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And the tables turn.
From Pussy and Doggy Tales by Edith Nesbit.
Start of Story
Age Rating 4 to 6.
WE knew it was a dog, directly the basket was set down in the hall. We
heard it moving about inside. We sniffed all round. We asked it why it
didn't come out (the basket was tightly tied up with string). "Are you
having a good time in there?" said Roy. "Can't you show your face?" said
I. "He's ashamed of it," said Roy, waving his long bushy tail. Then he
growled a little, and the dog inside growled too; and then, as Roy had
an appointment with the butcher at his own back door, I went out to see
"I am so sorry I am going away for Christmas with my master," he said
when we parted; "but you must introduce that new dog to me when I come
home. We mustn't stand any of his impudence, eh?"
I was sorry Roy was going away, for Roy is my great friend. He always
fights the battles for both of us. I daresay I might have got into the
way of fighting my own battles, but I never like to interfere with
anybody's pleasure, and Roy's chief pleasure is fighting. As for me, I
think the delights of that recreation are over-estimated.
When my master came home, he opened the basket, and a dog of Irish
family tumbled out, growling and snarling, and hid himself under the
sofa. They wasted more biscuits on him than I have ever seen wasted on
any deserving dog; and at last they got him out, and he consented to eat
some supper. They gave him a much better basket than mine, and we went
Next morning, the Irish terrier got out of his basket, stretched
himself, yawned, and insisted on thrashing me before breakfast.
"But I am a dog of peace," I said; "I don't fight."
"But I do, you see," he answered, "that's just the difference."
I tried to defend myself, but he got hold of one of my feet, and held it
up. I sat up, and howled with pain and indignation.
"Have you had enough?" he said, and, without waiting for my answer,
proceeded to give me more.
"But I don't fight," I said; "I don't approve of fighting."
"Then I'll teach you to have better manners than to say so," said he,
and he taught me for nearly five minutes.
"Now then," he said, "are you licked?"
"Yes," I answered; for indeed I was.
"Are you sorry you ever tried to fight with me?"
"Yes," still seemed to be the only thing to say.
"And do you approve of fighting?"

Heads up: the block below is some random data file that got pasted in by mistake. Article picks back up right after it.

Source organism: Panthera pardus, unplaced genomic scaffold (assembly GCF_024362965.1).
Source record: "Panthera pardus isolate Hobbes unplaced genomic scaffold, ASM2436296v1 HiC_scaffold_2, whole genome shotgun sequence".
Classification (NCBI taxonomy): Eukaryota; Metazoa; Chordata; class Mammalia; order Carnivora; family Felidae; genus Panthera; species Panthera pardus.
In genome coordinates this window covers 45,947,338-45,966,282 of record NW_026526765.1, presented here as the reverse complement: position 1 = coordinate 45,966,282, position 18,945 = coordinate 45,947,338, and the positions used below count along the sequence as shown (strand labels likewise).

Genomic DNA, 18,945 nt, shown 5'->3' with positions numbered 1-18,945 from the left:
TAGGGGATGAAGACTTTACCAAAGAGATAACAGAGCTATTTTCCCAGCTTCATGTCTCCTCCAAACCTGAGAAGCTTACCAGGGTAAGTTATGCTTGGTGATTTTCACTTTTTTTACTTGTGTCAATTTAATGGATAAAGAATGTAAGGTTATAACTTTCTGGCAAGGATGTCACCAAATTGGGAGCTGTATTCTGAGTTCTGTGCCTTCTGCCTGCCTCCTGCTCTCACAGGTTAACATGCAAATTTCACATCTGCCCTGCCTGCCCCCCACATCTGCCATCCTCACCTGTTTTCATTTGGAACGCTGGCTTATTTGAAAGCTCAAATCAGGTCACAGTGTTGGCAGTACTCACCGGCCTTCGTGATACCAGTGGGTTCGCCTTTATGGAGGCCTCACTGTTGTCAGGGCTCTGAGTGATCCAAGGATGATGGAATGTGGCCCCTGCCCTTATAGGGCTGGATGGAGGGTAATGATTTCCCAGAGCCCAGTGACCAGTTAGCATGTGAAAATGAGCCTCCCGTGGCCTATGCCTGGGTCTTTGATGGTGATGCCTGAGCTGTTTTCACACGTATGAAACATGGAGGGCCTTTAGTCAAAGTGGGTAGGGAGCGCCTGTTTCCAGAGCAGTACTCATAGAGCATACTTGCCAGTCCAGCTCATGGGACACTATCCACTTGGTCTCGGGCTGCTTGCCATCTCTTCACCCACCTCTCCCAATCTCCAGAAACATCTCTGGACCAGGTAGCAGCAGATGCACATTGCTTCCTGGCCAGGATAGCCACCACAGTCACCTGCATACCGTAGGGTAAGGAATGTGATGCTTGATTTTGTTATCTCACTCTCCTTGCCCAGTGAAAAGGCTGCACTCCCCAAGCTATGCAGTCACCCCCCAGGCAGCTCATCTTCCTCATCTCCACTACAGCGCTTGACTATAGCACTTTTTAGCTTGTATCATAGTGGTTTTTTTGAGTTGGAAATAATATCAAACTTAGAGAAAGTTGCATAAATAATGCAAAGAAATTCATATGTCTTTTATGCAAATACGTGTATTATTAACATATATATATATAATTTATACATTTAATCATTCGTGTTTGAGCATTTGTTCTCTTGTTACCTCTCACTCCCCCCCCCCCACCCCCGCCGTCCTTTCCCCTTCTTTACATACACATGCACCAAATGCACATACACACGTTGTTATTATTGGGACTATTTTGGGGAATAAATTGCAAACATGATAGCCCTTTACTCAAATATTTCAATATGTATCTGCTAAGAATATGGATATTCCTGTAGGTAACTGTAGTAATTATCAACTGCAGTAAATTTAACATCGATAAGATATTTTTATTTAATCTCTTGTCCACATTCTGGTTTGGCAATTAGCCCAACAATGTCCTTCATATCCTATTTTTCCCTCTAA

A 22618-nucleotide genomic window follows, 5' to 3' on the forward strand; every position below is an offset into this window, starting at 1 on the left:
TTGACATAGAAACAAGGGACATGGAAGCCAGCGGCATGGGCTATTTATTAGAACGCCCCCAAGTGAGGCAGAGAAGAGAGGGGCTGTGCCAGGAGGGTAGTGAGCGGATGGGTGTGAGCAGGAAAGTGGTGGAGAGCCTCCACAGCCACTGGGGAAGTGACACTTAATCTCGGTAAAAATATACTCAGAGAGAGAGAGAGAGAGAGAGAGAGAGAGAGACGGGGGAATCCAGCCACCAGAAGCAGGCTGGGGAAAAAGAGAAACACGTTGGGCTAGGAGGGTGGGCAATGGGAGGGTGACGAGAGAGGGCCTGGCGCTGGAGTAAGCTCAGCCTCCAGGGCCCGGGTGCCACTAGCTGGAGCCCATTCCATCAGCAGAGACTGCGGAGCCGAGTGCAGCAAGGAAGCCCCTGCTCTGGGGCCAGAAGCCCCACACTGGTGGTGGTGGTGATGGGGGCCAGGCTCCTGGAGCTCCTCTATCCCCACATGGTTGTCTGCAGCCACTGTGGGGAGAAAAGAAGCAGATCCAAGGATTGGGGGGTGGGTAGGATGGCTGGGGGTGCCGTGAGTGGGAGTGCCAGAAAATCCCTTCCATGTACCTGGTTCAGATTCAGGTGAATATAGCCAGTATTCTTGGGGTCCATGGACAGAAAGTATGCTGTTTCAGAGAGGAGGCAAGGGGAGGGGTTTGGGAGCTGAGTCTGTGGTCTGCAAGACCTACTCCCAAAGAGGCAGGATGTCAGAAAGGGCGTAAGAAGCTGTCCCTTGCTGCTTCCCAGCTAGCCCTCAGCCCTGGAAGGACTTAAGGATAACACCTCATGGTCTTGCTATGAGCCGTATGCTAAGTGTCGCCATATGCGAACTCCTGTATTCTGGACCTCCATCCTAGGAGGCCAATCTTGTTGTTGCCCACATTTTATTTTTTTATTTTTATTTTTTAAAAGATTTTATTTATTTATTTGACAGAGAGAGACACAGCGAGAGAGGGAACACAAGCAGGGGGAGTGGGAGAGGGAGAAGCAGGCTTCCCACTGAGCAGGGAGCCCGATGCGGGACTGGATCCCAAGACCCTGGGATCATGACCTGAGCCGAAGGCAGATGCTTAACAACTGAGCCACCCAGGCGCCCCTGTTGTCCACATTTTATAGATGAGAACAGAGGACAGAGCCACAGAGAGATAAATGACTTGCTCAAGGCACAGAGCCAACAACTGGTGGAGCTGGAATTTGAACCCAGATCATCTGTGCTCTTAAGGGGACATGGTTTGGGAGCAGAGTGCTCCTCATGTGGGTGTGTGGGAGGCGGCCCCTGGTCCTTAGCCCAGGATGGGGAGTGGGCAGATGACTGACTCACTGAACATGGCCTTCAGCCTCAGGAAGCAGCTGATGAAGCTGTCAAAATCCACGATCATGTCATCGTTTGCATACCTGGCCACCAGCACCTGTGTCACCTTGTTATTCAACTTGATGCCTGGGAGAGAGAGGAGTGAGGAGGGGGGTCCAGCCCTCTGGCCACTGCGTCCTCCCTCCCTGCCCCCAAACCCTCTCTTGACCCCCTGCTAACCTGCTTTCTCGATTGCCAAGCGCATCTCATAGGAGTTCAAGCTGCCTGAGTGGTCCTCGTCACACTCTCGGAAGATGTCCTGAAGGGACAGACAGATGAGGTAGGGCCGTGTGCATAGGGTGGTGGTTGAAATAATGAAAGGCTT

He seemed to wish me to say "yes," and so I said it.
"Very well, then," he said; "now we'll be friends, if you like. Come
along; you have given me an appetite for breakfast."
"Any society worth cultivating about here?" he asked, after the meal, in
his overbearing way.
"I have a very great friend who lives next door," I said; "but I don't
know whether I should care to introduce you to him."
He showed his teeth, and asked what I meant.
"You see, you might not like him; and, if you didn't like him----but
he's a most agreeable dog."
"A good fighter?" asked Rustler.
I scratched my ear with my hind foot, and pretended to think.
"Oh, I see he's not," said Rustler contemptuously; "well, you shall
introduce him to me directly he comes back."
Rustler's overbearing and disagreeable manners so upset me that I was
quite thin when, at the end of the week, Roy came home. I told him my
troubles at once.
"Bring your Rustler along," he said grandly, "and introduce him to
So I did. Rustler came along with his ears up, and his miserable tail
in the air. Roy lay by his kennel looking the image of serenity and
peacefulness. To judge by his expression, he might not have had a tooth
in his head.
Rustler stood with his feet as far apart as he could get them, and put
his head on one side.
"I have heard so much about you, Mr. What's-your-name," he said, "that I
have come to make a closer acquaintance."
"Delighted, I'm sure," said Roy, who has splendid manners.
"If you will get on your legs," said Rustler rudely, "I will tell you
what I think of you."
Roy got on his legs, still looking very humble, and the next minute he
had Rustler by the front foot, and was making him sit down and scream
just as Rustler had made me. It was a magnificent fight.
"Have you had enough?" said Roy, and then gave him more without waiting
for an answer.
"I don't want to fight any more," said Rustler at last; "I am sorry I
"Then I'll teach you to have more pluck than to own it," said Roy.
When he had taught him for some time, he said, "Are you licked?"
"Yes," said Rustler, glaring at me out his uninjured eye.
"Are you sorry you tried to fight with me?"
"Will you promise to leave my little friend here alone?"
Then Roy let him go. We shook tails all round, and Rustler and I went
"Poor Rustler," I said, "I know exactly how you feel."
"You little humbug," he said, with half a laugh--for he is not an
ill-natured fellow when you come to know him--"you managed it very
cleverly, and I'm not one to bear malice; but, I say, your friend is
We are now the most united trio, and Roy and Rustler have licked all the
other dogs in the neighbourhood.